By Jolene Borgese
I don’t believe in coincidences. I believe people come in and out of our lives for a reason and a few stick around forever. I am most curious about the people who come in and out our lives and then return years later. I haven’t figured out the reason, but I suspect I never will.
This semester I have been teaching graduate school and presenting professional development (for the Pennsylvania Writing and Literature Project) at two very different schools. There seems to be an invisible thread running through all these very different teachers I’ve met. They are young, old, privileged, struggling, working at stellar schools, and schools that lack sufficient books. All of these teachers have a common need that I had first addressed 30 some years ago – writing instruction strategies, specifically revision strategies.
Over 30 years ago, I became a Writing Project fellow and worked with teachers on how to teach writing. Now, I find that many teachers have little teaching of writing background; they seem to only know how to edit their students’ work for spelling and grammar errors. Consequently, I have devoted whole sessions and classes to teachers’ revising their own writing in hopes that once they have experienced the process of revision they will be able to teach it to their students.
To the delight of the teachers and me, it’s working! Last week a teacher was anxious to tell me, “My students loved the ‘to be’ revision strategy – they got it! I had them circle the passive to be verbs and rework their sentences to use active verbs.” She smiled broadly at me and asked me to teach her another strategy she could teach her students. Here are a few of the strategies I demonstrate. They aren’t new, but new to many teachers today: ARMS, Tally it up and Verbs, verbs, verbs.
A= add information that is needed,
R= remove information that is not needed,
M= move information to another place in the piece and
S= change information to be more specific.
Writers use this as a self-guided strategy to revise.
Writers underline the first word in every sentence and then tally those words up to make sure they have used a variety of words and techniques to start their sentences. The goals are variety and fluency.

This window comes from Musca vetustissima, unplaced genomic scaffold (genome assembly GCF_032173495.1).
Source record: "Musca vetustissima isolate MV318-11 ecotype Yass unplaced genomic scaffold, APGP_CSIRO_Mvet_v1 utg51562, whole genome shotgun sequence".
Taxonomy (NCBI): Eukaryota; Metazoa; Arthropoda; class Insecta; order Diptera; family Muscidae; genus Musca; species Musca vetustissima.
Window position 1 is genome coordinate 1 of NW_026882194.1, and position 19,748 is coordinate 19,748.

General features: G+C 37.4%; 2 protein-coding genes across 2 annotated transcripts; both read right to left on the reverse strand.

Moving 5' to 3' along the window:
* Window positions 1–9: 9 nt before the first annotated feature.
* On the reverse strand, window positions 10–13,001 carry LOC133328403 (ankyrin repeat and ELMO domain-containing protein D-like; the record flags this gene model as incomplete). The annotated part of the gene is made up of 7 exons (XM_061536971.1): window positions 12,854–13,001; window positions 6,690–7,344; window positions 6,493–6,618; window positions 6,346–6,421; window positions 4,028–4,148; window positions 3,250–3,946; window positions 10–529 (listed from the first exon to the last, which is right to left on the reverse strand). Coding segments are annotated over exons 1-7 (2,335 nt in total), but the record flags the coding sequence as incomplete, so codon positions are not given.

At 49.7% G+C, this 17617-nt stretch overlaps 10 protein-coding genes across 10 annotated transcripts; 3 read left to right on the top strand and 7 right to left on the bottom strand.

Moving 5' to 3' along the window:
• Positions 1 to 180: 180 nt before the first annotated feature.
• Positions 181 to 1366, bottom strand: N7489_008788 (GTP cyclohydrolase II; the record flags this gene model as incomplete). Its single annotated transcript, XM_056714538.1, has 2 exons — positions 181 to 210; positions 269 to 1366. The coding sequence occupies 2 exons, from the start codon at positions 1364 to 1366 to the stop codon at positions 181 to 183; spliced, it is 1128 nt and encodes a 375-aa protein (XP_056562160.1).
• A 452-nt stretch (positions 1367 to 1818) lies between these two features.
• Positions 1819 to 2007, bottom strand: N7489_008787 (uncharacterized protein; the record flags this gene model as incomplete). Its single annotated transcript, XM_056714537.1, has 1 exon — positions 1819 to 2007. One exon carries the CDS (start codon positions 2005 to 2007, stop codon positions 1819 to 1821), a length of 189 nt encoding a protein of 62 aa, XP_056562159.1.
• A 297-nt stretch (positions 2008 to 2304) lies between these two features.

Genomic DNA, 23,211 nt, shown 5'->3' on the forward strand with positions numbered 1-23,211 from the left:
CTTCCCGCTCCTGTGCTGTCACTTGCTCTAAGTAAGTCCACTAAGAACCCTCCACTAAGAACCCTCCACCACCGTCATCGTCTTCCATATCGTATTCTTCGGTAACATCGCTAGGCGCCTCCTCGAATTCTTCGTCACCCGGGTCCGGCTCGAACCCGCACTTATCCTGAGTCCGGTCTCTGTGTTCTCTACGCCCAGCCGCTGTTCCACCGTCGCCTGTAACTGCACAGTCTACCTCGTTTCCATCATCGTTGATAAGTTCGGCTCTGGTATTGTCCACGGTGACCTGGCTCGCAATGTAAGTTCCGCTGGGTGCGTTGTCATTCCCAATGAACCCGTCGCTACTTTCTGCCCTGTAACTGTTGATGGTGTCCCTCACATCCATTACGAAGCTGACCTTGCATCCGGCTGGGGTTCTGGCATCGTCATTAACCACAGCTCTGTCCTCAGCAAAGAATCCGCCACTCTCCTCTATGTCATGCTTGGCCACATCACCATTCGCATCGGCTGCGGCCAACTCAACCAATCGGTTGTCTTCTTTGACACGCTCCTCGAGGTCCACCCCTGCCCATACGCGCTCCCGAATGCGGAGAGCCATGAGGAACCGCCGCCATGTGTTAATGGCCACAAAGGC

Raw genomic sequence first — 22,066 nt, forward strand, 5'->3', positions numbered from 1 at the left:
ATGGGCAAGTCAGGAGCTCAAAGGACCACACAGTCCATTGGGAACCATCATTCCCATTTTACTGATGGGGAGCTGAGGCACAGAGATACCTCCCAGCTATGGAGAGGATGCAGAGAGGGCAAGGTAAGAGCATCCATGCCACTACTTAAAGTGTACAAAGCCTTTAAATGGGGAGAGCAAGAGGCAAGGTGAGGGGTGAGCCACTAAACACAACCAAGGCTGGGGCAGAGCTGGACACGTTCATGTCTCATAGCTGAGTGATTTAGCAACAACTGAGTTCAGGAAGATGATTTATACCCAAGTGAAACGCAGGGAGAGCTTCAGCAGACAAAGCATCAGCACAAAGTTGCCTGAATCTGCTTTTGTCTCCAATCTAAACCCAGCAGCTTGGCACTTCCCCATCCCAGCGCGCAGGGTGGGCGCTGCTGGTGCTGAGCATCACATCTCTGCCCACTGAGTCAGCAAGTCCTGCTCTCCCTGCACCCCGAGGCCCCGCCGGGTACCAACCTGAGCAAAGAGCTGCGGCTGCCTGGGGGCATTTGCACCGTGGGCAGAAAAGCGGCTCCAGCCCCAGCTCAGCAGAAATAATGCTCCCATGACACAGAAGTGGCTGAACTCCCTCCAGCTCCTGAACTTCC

Verbs, verbs, verbs!
Writers circle all the “to be” verbs (am, is, are, was, were, be, being, been) in their writing. The writer then has three strategies to make their writing active- showing rather than telling:
Delete the sentence- if it is not needed
Combine sentences with another sentence with an active verb
Rework sentence with an active verb
I left teaching a high school English classroom in 1999 to work for Houghton Mifflin. I presented hundreds of workshops, presentation and conference sessions during those twelve years, and now I have come full circle. I am teaching graduate level classes for Cabrini College. I prepare lessons, mark papers, confer with my students and take attendance every week! I even have one of my former high school students in my graduate class. She makes me proud- she is a high school English teacher and she is so passionate about her students and her teaching!
To complete my doctorate at Widener University, I focused my energies and time on my studies and research, so I left the PAWLP back in 1995. I reconnected with the Project this spring when I met with Mary Buckelew.
Is it a coincidence? Whatever it is, I am happy to be both teaching and working for the Project again — my passions in life!
Jolene A. Borgese is a writer, a reader and a learner. She earned her doctorate from Widener University and attended the first PAWLP summer institute in 1980. Her first Book, Revision Strategies for Adolescent Writers was published by Corwin press in 2012. Jolene loves to travel and swim in the ocean!